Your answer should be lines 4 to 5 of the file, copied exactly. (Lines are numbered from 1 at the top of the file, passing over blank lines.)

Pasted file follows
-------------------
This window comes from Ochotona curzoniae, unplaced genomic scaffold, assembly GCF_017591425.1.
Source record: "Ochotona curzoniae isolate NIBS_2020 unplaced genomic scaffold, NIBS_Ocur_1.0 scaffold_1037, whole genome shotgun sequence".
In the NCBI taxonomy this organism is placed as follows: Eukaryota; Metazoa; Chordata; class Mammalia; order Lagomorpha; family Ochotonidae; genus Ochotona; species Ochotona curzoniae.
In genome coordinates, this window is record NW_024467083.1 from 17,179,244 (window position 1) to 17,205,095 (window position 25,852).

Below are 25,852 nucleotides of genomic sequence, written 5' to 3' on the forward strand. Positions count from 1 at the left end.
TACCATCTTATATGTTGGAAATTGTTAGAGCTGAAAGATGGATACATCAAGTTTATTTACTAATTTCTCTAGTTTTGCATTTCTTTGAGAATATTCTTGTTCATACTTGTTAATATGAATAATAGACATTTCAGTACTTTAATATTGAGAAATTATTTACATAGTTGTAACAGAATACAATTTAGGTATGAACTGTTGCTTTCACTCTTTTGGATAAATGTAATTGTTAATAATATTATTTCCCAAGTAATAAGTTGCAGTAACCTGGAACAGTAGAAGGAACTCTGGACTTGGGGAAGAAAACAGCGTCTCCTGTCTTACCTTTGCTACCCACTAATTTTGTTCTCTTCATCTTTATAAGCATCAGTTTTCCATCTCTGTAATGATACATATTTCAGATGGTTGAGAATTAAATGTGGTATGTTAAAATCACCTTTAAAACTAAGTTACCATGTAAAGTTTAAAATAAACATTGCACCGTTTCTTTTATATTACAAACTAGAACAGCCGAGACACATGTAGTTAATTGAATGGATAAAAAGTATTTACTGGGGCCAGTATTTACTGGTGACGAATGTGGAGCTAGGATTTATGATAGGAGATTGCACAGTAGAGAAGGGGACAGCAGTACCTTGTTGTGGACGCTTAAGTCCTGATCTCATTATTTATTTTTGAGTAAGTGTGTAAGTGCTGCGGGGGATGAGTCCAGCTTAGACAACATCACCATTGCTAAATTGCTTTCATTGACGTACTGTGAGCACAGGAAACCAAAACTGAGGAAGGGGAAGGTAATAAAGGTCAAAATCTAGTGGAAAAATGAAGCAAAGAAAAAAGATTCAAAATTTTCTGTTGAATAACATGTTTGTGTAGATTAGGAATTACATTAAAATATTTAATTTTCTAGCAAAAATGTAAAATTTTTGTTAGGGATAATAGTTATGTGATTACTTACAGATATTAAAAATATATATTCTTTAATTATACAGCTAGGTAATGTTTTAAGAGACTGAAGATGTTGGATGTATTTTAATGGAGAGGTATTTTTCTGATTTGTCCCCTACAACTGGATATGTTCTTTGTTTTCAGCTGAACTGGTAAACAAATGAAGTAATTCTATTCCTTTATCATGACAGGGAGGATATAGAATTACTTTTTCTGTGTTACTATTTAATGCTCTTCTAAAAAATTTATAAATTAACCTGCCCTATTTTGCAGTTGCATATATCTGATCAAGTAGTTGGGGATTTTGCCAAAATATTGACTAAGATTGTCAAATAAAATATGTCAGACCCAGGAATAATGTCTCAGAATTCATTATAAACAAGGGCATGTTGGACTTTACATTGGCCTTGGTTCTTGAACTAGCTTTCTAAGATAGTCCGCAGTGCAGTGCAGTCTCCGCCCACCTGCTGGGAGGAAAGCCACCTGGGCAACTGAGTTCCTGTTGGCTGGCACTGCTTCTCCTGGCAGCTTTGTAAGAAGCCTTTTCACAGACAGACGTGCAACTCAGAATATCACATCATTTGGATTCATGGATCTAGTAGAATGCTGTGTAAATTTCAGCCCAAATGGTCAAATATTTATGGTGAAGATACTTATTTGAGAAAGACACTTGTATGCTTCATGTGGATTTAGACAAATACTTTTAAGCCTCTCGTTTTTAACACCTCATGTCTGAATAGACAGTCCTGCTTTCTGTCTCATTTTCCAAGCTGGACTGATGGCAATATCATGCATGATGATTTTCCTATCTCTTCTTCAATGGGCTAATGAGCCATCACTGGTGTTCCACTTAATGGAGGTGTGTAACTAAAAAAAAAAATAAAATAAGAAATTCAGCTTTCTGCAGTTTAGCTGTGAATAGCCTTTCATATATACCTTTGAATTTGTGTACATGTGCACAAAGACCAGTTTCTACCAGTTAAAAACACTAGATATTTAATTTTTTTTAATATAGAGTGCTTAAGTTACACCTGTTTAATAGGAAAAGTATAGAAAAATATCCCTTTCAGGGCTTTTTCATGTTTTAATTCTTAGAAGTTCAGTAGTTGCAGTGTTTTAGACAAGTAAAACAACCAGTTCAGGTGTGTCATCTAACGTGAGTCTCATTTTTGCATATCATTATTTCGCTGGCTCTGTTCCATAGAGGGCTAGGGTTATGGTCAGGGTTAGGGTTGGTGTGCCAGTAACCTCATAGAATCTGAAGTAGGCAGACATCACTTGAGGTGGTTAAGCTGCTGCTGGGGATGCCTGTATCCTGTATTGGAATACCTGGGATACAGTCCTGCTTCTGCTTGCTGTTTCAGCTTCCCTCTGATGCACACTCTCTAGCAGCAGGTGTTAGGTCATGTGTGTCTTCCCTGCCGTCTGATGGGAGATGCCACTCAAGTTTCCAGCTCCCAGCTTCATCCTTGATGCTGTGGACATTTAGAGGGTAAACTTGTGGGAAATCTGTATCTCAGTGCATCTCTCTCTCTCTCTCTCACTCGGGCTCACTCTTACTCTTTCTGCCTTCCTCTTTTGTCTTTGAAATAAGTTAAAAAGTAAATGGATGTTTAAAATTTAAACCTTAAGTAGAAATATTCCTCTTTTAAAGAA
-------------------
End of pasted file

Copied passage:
In genome coordinates, this window is record NW_024467083.1 from 17,179,244 (window position 1) to 17,205,095 (window position 25,852).

Below are 25,852 nucleotides of genomic sequence, written 5' to 3' on the forward strand. Positions count from 1 at the left end.